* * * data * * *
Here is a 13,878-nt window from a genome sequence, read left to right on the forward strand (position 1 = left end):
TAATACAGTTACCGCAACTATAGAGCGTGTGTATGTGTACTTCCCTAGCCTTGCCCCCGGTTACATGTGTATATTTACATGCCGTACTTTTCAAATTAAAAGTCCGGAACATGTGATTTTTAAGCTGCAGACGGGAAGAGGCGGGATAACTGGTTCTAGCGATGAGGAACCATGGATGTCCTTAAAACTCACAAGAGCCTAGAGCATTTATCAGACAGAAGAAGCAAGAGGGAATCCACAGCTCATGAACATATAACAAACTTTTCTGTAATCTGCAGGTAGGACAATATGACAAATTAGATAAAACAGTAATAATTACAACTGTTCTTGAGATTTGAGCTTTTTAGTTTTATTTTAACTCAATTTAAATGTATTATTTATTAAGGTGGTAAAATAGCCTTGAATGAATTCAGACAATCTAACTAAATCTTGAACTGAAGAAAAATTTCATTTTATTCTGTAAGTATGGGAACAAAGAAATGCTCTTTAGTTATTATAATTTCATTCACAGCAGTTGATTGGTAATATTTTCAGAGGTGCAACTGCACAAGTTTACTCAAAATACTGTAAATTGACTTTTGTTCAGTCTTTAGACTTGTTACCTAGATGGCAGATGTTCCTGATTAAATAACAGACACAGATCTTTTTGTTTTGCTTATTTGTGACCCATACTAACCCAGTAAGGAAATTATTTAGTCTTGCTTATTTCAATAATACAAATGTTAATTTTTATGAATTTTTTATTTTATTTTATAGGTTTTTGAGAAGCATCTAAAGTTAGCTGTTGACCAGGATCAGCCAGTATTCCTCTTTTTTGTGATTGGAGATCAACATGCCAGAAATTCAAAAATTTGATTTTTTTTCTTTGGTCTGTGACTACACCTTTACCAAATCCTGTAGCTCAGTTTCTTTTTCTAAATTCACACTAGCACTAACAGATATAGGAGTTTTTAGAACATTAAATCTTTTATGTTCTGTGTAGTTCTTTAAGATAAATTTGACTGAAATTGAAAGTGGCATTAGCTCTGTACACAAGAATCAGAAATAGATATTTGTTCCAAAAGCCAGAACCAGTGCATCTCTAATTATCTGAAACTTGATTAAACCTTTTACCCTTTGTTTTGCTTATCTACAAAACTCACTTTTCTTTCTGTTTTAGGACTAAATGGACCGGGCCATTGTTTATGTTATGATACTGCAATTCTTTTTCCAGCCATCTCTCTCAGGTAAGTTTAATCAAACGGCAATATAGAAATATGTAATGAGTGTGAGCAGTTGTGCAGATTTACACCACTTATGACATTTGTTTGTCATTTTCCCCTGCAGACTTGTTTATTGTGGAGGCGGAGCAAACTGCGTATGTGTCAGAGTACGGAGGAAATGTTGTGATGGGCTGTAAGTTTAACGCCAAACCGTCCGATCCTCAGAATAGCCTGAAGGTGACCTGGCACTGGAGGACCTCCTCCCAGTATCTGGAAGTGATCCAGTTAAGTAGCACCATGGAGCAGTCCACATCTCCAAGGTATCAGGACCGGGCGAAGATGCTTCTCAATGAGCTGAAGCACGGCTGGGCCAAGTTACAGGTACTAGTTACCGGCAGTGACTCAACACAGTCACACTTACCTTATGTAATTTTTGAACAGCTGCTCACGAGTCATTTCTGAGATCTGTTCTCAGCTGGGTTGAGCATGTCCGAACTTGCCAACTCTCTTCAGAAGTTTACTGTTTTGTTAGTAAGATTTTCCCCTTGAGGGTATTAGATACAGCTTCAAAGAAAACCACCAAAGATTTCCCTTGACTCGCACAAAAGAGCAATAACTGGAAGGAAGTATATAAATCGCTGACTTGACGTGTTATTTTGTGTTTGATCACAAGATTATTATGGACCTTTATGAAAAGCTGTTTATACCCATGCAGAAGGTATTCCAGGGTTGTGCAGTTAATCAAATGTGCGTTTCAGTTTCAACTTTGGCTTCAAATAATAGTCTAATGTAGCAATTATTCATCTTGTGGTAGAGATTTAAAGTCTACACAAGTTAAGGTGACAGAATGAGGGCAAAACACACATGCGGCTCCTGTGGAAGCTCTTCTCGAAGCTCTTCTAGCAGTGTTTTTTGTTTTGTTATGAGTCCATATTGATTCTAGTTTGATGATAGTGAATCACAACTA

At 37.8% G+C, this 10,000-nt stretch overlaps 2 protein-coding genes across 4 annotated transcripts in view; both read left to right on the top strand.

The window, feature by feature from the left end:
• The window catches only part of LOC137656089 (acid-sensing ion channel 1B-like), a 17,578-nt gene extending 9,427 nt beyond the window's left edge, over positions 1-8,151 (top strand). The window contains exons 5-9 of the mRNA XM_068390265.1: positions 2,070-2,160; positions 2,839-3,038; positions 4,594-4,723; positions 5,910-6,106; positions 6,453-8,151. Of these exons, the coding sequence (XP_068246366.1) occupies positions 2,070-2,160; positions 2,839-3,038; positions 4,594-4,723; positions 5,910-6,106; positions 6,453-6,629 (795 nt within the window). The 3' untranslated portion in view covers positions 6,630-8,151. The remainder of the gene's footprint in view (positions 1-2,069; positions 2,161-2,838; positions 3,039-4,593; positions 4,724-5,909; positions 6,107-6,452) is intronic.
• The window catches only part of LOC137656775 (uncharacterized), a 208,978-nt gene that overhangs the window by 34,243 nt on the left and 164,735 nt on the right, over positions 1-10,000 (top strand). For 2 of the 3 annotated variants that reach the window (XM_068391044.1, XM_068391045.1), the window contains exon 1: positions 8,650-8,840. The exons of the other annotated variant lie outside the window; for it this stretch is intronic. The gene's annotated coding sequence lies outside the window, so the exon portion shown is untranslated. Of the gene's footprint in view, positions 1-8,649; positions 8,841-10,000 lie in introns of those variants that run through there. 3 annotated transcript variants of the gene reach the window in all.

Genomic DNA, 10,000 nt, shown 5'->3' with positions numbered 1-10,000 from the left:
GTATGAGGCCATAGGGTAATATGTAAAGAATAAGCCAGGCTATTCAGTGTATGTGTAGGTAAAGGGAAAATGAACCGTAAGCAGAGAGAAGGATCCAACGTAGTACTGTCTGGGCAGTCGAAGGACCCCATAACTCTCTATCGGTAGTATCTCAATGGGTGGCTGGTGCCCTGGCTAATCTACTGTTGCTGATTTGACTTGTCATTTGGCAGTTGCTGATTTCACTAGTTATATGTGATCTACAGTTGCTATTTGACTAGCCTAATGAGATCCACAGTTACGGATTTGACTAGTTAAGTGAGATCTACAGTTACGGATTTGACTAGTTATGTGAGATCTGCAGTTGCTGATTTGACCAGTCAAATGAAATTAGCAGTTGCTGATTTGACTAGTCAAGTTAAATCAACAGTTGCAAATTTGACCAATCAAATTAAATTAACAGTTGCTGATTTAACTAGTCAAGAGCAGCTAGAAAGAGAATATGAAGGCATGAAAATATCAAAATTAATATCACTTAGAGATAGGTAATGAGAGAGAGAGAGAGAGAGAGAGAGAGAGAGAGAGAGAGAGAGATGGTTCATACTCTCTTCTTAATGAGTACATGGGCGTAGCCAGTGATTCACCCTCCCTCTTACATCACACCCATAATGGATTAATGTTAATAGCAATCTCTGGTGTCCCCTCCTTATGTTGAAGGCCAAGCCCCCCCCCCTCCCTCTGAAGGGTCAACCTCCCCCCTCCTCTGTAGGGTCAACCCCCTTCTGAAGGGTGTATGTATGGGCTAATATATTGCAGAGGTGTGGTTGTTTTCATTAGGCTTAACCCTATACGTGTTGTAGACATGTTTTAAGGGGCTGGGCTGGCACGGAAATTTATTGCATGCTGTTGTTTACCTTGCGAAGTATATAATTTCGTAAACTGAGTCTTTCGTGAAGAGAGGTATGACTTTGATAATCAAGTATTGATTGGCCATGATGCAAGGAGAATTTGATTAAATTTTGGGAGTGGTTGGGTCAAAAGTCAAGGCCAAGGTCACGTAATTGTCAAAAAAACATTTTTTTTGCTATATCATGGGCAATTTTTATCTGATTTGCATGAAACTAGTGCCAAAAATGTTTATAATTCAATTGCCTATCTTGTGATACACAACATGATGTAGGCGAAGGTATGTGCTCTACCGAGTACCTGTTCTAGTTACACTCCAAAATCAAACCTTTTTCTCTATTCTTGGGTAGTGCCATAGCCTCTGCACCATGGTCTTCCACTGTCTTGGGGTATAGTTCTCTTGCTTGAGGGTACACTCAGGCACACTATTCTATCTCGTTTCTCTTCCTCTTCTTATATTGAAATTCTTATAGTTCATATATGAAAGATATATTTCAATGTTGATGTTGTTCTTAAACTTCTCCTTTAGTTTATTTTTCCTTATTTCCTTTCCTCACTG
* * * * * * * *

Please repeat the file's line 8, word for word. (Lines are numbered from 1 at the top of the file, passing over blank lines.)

GTATGAGGCCATAGGGTAATATGTAAAGAATAAGCCAGGCTATTCAGTGTATGTGTAGGTAAAGGGAAAATGAACCGTAAGCAGAGAGAAGGATCCAACGTAGTACTGTCTGGGCAGTCGAAGGACCCCATAACTCTCTATCGGTAGTATCTCAATGGGTGGCTGGTGCCCTGGCTAATCTACTGTTGCTGATTTGACTTGTCATTTGGCAGTTGCTGATTTCACTAGTTATATGTGATCTACAGTTGCTATTTGACTAGCCTAATGAGATCCACAGTTACGGATTTGACTAGTTAAGTGAGATCTACAGTTACGGATTTGACTAGTTATGTGAGATCTGCAGTTGCTGATTTGACCAGTCAAATGAAATTAGCAGTTGCTGATTTGACTAGTCAAGTTAAATCAACAGTTGCAAATTTGACCAATCAAATTAAATTAACAGTTGCTGATTTAACTAGTCAAGAGCAGCTAGAAAGAGAATATGAAGGCATGAAAATATCAAAATTAATATCACTTAGAGATAGGTAATGAGAGAGAGAGAGAGAGAGAGAGAGAGAGAGAGAGAGAGAGAGATGGTTCATACTCTCTTCTTAATGAGTACATGGGCGTAGCCAGTGATTCACCCTCCCTCTTACATCACACCCATAATGGATTAATGTTAATAGCAATCTCTGGTGTCCCCTCCTTATGTTGAAGGCCAAGCCCCCCCCCCTCCCTCTGAAGGGTCAACCTCCCCCCTCCTCTGTAGGGTCAACCCCCTTCTGAAGGGTGTATGTATGGGCTAATATATTGCAGAGGTGTGGTTGTTTTCATTAGGCTTAACCCTATACGTGTTGTAGACATGTTTTAAGGGGCTGGGCTGGCACGGAAATTTATTGCATGCTGTTGTTTACCTTGCGAAGTATATAATTTCGTAAACTGAGTCTTTCGTGAAGAGAGGTATGACTTTGATAATCAAGTATTGATTGGCCATGATGCAAGGAGAATTTGATTAAATTTTGGGAGTGGTTGGGTCAAAAGTCAAGGCCAAGGTCACGTAATTGTCAAAAAAACATTTTTTTTGCTATATCATGGGCAATTTTTATCTGATTTGCATGAAACTAGTGCCAAAAATGTTTATAATTCAATTGCCTATCTTGTGATACACAACATGATGTAGGCGAAGGTATGTGCTCTACCGAGTACCTGTTCTAGTTACACTCCAAAATCAAACCTTTTTCTCTATTCTTGGGTAGTGCCATAGCCTCTGCACCATGGTCTTCCACTGTCTTGGGGTATAGTTCTCTTGCTTGAGGGTACACTCAGGCACACTATTCTATCTCGTTTCTCTTCCTCTTCTTATATTGAAATTCTTATAGTTCATATATGAAAGATATATTTCAATGTTGATGTTGTTCTTAAACTTCTCCTTTAGTTTATTTTTCCTTATTTCCTTTCCTCACTG